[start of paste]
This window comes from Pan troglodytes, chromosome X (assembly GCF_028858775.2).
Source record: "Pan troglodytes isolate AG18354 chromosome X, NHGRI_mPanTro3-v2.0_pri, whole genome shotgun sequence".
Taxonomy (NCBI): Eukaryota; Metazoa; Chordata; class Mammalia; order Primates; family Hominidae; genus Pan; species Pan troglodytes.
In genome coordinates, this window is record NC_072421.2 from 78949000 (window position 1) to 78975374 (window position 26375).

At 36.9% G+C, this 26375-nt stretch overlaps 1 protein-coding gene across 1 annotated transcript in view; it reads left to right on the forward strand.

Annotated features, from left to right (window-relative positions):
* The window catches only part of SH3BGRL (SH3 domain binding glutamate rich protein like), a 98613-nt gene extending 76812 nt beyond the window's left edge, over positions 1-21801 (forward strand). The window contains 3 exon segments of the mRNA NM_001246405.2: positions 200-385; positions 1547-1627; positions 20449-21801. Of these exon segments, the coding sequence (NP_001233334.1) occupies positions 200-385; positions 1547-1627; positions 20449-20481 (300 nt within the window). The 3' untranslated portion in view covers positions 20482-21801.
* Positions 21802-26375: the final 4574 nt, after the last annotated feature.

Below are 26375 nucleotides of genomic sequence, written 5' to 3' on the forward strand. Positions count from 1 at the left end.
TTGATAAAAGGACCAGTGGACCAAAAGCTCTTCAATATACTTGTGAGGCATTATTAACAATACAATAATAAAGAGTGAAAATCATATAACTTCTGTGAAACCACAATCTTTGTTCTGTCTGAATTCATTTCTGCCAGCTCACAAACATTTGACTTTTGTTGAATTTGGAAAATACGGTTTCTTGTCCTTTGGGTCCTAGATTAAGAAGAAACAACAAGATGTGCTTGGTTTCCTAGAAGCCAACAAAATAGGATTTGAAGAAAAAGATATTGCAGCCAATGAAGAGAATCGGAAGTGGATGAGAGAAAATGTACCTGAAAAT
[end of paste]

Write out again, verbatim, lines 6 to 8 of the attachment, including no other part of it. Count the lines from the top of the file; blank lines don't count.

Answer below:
Annotated features, from left to right (window-relative positions):
* The window catches only part of SH3BGRL (SH3 domain binding glutamate rich protein like), a 98613-nt gene extending 76812 nt beyond the window's left edge, over positions 1-21801 (forward strand). The window contains 3 exon segments of the mRNA NM_001246405.2: positions 200-385; positions 1547-1627; positions 20449-21801. Of these exon segments, the coding sequence (NP_001233334.1) occupies positions 200-385; positions 1547-1627; positions 20449-20481 (300 nt within the window). The 3' untranslated portion in view covers positions 20482-21801.
* Positions 21802-26375: the final 4574 nt, after the last annotated feature.